In the new paper, ACP offers a comprehensive analysis of the advantages and disadvantages of pluralistic systems (Australia, Belgium, Denmark, France, Germany, Netherlands, New Zealand, and Switzerland) and single-payer systems (Canada, Japan, Taiwan, and the United Kingdom).

    “The American College of Physicians does not want to replicate what other countries do,” said Joel S. Levine, MD, FACP, chair of ACP’s Board of Regents. “We try to identify approaches that the evidence shows are more likely to be effective and that ultimately will result in a health care system that is fair, cost effective, and efficient.”

    ACP further calls on policymakers to:

    2. create incentives to encourage patients to be prudent purchasers by having access to health information necessary for informed decision-making;

    3. avert a collapse of primary care by developing a national workforce policy that ensures an adequate supply of physicians trained to manage care for the whole patient;

    4. redirect federal health care policy toward supporting the patient-centered medical home, an innovative practice system designed to strengthen the physician-patient relationship by having a primary care physician coordinate a team of health care professionals as they address the full range of a patient’s needs;

    5. provide financial incentives for physicians for care coordination, disease prevention, and achievement of evidence-based performance standards;

    6. reduce the costs of health care administration by creating a uniform billing system for all services;

    7. support with federal funds an inter-operable health information technology infrastructure;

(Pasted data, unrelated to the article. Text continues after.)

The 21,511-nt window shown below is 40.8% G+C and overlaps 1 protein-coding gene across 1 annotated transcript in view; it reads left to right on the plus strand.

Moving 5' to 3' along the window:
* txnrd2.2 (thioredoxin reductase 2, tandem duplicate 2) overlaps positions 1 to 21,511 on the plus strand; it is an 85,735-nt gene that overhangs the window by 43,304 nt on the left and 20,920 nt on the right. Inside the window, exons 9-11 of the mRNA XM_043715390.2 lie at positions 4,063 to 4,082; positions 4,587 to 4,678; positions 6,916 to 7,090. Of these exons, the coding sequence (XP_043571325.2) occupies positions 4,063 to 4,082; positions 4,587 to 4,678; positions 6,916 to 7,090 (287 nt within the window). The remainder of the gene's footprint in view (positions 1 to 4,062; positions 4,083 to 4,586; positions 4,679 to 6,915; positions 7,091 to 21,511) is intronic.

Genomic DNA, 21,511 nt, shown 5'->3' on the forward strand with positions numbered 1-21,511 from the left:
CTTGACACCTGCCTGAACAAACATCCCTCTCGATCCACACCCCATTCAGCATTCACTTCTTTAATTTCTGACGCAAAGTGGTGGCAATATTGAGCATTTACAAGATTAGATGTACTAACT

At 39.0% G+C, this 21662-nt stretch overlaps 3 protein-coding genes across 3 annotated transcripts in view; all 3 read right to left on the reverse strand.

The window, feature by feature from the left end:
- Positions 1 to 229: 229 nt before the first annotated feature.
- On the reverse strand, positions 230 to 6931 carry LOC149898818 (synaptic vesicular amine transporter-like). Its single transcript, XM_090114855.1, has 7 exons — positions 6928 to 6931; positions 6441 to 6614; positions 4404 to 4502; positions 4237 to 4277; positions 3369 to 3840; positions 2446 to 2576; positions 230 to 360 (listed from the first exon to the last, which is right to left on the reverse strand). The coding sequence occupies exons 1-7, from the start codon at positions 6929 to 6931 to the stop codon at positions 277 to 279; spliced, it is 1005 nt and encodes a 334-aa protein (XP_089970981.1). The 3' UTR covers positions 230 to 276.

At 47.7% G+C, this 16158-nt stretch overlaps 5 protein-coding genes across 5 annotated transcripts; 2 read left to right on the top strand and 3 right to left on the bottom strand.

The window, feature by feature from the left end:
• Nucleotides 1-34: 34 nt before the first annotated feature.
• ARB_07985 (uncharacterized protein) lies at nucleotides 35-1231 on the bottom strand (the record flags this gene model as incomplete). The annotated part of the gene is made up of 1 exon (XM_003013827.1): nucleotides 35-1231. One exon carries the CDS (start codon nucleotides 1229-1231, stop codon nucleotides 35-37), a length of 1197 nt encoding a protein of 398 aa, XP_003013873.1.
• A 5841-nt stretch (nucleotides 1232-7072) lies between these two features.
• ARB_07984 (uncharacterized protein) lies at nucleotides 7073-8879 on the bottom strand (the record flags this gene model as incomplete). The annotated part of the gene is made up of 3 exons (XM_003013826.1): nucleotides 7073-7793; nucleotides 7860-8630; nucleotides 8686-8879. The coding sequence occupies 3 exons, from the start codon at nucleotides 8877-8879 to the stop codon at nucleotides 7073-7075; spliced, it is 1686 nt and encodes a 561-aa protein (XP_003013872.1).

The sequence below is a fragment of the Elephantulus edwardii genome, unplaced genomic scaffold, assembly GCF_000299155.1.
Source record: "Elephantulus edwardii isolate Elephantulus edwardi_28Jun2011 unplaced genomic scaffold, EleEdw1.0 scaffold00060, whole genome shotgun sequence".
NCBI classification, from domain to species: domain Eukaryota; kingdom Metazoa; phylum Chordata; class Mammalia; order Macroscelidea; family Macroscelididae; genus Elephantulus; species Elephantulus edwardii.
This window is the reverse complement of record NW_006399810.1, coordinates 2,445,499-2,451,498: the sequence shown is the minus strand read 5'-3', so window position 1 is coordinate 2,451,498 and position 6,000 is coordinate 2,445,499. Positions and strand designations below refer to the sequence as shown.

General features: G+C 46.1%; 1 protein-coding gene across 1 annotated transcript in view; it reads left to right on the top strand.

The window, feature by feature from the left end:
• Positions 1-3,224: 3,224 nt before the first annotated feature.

8. encourage public and private investment in medical research and assessments of the comparative effectiveness of different medical treatments;

    “The American College of Physicians has a long-standing commitment to improving health care in the U.S.,” said J. Fred Ralston, MD, FACP, chair of ACP’s Health and Public Policy Committee, and an author of the paper.

    “A recent survey by the Commonwealth Fund of adults in seven industrialized nations indicates that Americans share ACP’s view that the U.S. health care system is inefficient and could be greatly improved by providing access for all Americans to a primary care physician for continuous, comprehensive, coordinated care.”

    The Commonwealth Fund survey found that that U.S. patients are more likely to report experiencing medical errors, go without care because of costs, and say that the health care system needs to be rebuilt completely. As medical care becomes more specialized and complex, adults in all seven countries said they place high value on having a relationship with a primary care or personal physician who is accessible and coordinates their care.

    Patients with this model of care – a patient-centered medical home, which ACP proposes – reported significantly more positive experiences, including having more time with their doctors, more involvement in care decisions, and better coordination with specialists and hospitals. They were also much less likely to report medical errors, receiving conflicting information from different doctors or to encounter coordination problems, such as diagnostic tests or medical records not being available at the time of care and duplicate tests.

    In an accompanying editorial, Harold C. Sox, MD, MACP, editor of Annals of Internal Medicine, notes that the paper “recommends that the country seriously consider a single payer system as one way to provider universal access to health care. Countries have achieved universal access with pluralistic systems, not unlike our own. Both can achieve the greater end that should be our highest priority: equal access to basic health care for every citizen.”

    Stephen Majewski | EurekAlert!
    Further information:
    http://www.acponline.org
    http://www.annals.org

  • More articles from Health and Medicine:

    nachricht Researchers release the brakes on the immune system